Huge area of the Highlands marked for restoration of ancient woodland
Twenty seven thousand acres of land that was once covered in Scotland’s native woodland has been surveyed as part of a reforestation plan that has already seen planting begin.
The long-term project to replenish Scotland’s barren hills with tree cover involves various organisations but this week it was Woodland Trust Scotland’s plans for sites in the Great Glen and the Cairngorms that attracted attention. Involving various local landowners, the project focuses on gradual restoration of native woodland by thinning the non-native species and letting the undergrowth naturally take over.
Peter Lowe, who is managing the project, was quoted in The Herald as saying: “Ancient woodland restoration is one of the Trust’s top priorities. It’s a long-term process that can take decades to achieve because our approach involves gradual and selective change to the existing woodland over several years.”
‘Ancient’ woodland refers to that planted before 1750, and makes up a small proportion of the tree cover in Scotland.
Centuries of deforestation, conifer and spruce plantations and sheep and deer over-grazing have produced the bare, waterclogged hills we now associate with the Highlands. ‘Plantation’ trees, often used for timber, create dense cover which prevents other species from taking root, leading to a lack of ecological diversity.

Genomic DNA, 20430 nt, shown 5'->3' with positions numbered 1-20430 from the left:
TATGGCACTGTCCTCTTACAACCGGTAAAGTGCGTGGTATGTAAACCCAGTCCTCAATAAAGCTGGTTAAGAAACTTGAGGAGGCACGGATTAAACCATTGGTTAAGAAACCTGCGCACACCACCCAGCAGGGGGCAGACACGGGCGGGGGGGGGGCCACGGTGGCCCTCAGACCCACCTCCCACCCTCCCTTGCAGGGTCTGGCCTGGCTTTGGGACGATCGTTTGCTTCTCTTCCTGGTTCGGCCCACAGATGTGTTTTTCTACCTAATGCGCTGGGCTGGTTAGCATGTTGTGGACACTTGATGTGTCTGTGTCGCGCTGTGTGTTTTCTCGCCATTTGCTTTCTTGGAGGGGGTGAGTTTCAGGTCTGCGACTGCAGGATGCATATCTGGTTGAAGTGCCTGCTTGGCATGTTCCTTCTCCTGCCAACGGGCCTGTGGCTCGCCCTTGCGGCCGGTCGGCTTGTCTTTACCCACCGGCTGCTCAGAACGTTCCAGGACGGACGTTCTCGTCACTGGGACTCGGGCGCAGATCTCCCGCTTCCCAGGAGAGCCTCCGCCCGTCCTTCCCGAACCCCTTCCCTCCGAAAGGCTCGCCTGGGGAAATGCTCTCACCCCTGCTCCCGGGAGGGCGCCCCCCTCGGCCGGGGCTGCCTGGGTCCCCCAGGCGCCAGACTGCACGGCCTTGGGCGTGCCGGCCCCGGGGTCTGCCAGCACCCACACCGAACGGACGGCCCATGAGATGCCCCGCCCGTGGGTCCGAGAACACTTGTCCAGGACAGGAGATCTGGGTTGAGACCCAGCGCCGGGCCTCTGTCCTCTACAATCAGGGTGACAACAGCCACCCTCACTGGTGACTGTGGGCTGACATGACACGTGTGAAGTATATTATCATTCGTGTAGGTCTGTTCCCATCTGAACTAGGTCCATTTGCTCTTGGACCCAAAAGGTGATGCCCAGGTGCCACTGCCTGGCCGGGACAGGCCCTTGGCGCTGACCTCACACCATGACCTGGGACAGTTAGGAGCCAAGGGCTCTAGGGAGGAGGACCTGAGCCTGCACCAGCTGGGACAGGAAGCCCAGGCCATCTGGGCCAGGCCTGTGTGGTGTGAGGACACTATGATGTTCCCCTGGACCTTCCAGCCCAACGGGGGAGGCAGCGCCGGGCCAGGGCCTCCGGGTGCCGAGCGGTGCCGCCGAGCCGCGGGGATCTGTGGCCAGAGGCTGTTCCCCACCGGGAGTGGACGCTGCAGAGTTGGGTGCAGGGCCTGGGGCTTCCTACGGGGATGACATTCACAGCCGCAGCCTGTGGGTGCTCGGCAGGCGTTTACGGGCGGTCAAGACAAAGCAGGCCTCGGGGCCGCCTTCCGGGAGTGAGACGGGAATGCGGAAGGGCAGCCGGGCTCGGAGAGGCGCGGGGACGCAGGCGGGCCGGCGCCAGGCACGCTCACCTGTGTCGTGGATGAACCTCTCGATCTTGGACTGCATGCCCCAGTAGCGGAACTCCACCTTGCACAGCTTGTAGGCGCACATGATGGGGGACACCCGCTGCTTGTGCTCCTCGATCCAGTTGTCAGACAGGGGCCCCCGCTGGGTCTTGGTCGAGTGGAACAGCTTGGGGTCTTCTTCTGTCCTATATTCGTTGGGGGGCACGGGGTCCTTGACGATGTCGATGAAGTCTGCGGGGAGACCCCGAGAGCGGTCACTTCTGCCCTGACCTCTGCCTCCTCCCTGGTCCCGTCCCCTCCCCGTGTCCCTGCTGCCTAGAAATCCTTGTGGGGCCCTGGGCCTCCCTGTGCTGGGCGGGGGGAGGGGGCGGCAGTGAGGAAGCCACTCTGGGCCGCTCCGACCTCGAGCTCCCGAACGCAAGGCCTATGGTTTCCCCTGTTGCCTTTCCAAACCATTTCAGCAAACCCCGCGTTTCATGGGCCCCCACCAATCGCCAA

Funding from the Heritage Lottery Fund, Scottish Forestry Trust and the MacRobert Trust has enabled the project.
Native woodland makes up less than a fifth of Scotland’s 20 per cent tree cover. The restoration of native species has been a goal for environmentalists for decades. Since 1989 conservation charity Trees for Life has planted over a million new trees, and aims to plant many more.
Various campaigns and grassroots movements exist around the issue of reforestation in Scotland, some of which focus on ‘rewilding’ – the re-introduction of native species such as the wolf to restore ecological balance – and repopulation of Highland areas.
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Picture courtesy of Tim Haynes